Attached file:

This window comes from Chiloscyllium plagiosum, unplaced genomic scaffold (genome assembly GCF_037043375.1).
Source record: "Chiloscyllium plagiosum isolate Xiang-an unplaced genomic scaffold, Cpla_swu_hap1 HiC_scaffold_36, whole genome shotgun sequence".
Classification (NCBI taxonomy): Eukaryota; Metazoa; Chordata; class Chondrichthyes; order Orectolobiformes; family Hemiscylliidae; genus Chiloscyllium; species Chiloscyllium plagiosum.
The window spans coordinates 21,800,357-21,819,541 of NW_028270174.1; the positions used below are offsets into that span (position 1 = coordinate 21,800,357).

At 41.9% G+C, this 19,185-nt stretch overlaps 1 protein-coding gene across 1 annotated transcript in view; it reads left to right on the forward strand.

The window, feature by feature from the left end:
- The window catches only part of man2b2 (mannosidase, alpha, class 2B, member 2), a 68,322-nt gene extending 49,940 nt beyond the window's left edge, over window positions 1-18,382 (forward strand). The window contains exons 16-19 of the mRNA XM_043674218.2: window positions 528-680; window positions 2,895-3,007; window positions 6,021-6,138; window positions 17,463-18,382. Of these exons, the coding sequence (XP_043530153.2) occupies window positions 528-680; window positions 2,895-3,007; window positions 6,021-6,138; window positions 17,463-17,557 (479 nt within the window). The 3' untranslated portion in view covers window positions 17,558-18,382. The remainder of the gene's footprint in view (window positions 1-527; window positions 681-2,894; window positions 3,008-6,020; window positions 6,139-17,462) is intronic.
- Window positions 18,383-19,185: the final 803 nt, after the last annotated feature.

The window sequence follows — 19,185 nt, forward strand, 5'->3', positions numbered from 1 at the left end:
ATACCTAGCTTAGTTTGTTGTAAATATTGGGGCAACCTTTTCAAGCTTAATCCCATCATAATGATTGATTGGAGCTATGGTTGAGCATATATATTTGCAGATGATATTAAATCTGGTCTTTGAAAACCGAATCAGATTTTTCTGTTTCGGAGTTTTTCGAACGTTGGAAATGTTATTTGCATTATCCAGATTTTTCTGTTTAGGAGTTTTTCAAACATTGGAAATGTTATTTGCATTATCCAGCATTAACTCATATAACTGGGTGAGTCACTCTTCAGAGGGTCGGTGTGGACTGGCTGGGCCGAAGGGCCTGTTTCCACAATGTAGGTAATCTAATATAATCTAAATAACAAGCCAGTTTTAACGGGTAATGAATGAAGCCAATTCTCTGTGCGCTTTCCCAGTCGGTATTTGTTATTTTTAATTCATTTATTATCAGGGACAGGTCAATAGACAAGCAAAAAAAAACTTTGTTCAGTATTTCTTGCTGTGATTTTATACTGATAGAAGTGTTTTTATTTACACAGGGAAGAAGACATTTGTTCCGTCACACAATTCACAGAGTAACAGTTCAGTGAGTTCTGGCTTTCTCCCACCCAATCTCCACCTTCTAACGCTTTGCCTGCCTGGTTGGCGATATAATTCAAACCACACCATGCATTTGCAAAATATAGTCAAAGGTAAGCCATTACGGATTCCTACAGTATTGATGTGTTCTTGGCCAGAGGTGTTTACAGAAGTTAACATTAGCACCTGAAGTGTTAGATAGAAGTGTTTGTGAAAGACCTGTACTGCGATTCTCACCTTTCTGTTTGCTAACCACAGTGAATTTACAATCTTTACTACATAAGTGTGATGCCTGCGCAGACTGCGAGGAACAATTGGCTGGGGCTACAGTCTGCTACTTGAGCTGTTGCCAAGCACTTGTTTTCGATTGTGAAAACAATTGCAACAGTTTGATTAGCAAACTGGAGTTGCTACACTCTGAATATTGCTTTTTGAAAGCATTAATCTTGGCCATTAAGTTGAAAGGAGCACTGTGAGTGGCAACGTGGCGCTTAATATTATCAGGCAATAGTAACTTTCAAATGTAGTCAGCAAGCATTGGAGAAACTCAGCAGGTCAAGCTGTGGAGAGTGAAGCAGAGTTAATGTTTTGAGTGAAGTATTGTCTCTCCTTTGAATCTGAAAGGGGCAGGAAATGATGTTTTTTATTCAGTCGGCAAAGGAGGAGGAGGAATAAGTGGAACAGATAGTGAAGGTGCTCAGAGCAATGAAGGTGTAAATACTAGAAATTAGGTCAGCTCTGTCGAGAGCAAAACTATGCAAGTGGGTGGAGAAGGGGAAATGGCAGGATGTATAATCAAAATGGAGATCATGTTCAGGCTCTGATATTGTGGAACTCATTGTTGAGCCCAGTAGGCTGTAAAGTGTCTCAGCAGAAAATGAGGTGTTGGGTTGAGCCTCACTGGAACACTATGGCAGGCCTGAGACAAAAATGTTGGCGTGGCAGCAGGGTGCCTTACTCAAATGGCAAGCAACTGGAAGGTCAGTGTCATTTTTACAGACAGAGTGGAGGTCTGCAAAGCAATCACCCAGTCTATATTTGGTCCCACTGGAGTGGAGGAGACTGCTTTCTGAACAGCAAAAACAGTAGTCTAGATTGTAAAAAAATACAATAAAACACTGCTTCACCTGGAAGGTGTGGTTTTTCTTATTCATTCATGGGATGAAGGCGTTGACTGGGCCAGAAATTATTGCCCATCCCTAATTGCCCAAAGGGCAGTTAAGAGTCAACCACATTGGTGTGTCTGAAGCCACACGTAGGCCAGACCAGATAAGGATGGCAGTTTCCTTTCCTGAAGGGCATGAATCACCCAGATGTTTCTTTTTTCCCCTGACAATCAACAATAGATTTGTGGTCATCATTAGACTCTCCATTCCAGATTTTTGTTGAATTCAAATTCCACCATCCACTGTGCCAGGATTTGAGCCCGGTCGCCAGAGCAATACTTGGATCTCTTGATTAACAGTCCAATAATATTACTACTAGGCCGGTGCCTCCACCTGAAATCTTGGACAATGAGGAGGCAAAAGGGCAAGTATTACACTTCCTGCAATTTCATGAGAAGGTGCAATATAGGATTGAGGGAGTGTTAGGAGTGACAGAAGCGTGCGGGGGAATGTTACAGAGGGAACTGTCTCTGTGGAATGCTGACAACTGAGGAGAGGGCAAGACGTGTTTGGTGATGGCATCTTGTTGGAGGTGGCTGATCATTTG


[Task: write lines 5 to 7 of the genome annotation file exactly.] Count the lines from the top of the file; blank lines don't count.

At 41.9% G+C, this 19,185-nt stretch overlaps 1 protein-coding gene across 1 annotated transcript in view; it reads left to right on the forward strand.

The window, feature by feature from the left end:
- The window catches only part of man2b2 (mannosidase, alpha, class 2B, member 2), a 68,322-nt gene extending 49,940 nt beyond the window's left edge, over window positions 1-18,382 (forward strand). The window contains exons 16-19 of the mRNA XM_043674218.2: window positions 528-680; window positions 2,895-3,007; window positions 6,021-6,138; window positions 17,463-18,382. Of these exons, the coding sequence (XP_043530153.2) occupies window positions 528-680; window positions 2,895-3,007; window positions 6,021-6,138; window positions 17,463-17,557 (479 nt within the window). The 3' untranslated portion in view covers window positions 17,558-18,382. The remainder of the gene's footprint in view (window positions 1-527; window positions 681-2,894; window positions 3,008-6,020; window positions 6,139-17,462) is intronic.